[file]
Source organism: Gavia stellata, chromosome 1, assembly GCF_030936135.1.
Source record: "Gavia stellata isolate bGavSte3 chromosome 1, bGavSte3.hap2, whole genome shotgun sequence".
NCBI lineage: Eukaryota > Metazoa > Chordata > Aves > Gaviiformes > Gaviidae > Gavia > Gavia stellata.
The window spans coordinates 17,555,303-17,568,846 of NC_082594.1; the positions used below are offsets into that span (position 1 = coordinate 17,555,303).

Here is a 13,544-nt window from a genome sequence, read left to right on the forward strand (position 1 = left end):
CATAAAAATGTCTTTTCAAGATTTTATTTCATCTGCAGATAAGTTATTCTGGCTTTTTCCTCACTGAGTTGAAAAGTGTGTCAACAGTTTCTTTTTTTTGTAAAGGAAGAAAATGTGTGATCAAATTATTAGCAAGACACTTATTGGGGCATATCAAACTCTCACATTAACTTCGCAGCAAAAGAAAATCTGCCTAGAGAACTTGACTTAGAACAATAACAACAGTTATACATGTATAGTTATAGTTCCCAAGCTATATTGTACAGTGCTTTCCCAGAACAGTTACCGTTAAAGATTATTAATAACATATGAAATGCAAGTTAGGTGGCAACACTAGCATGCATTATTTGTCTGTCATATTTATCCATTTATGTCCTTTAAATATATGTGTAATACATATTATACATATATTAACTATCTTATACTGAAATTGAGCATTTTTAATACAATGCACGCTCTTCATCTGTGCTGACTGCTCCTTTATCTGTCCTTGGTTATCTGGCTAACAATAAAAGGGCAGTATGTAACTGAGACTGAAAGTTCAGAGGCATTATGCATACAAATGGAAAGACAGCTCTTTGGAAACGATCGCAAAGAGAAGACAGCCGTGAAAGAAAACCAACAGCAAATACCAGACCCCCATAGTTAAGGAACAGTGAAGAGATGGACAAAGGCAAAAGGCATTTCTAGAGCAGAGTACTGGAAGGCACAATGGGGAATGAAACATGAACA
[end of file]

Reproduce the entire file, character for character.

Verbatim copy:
Source organism: Gavia stellata, chromosome 1, assembly GCF_030936135.1.
Source record: "Gavia stellata isolate bGavSte3 chromosome 1, bGavSte3.hap2, whole genome shotgun sequence".
NCBI lineage: Eukaryota > Metazoa > Chordata > Aves > Gaviiformes > Gaviidae > Gavia > Gavia stellata.
The window spans coordinates 17,555,303-17,568,846 of NC_082594.1; the positions used below are offsets into that span (position 1 = coordinate 17,555,303).

Here is a 13,544-nt window from a genome sequence, read left to right on the forward strand (position 1 = left end):
CATAAAAATGTCTTTTCAAGATTTTATTTCATCTGCAGATAAGTTATTCTGGCTTTTTCCTCACTGAGTTGAAAAGTGTGTCAACAGTTTCTTTTTTTTGTAAAGGAAGAAAATGTGTGATCAAATTATTAGCAAGACACTTATTGGGGCATATCAAACTCTCACATTAACTTCGCAGCAAAAGAAAATCTGCCTAGAGAACTTGACTTAGAACAATAACAACAGTTATACATGTATAGTTATAGTTCCCAAGCTATATTGTACAGTGCTTTCCCAGAACAGTTACCGTTAAAGATTATTAATAACATATGAAATGCAAGTTAGGTGGCAACACTAGCATGCATTATTTGTCTGTCATATTTATCCATTTATGTCCTTTAAATATATGTGTAATACATATTATACATATATTAACTATCTTATACTGAAATTGAGCATTTTTAATACAATGCACGCTCTTCATCTGTGCTGACTGCTCCTTTATCTGTCCTTGGTTATCTGGCTAACAATAAAAGGGCAGTATGTAACTGAGACTGAAAGTTCAGAGGCATTATGCATACAAATGGAAAGACAGCTCTTTGGAAACGATCGCAAAGAGAAGACAGCCGTGAAAGAAAACCAACAGCAAATACCAGACCCCCATAGTTAAGGAACAGTGAAGAGATGGACAAAGGCAAAAGGCATTTCTAGAGCAGAGTACTGGAAGGCACAATGGGGAATGAAACATGAACA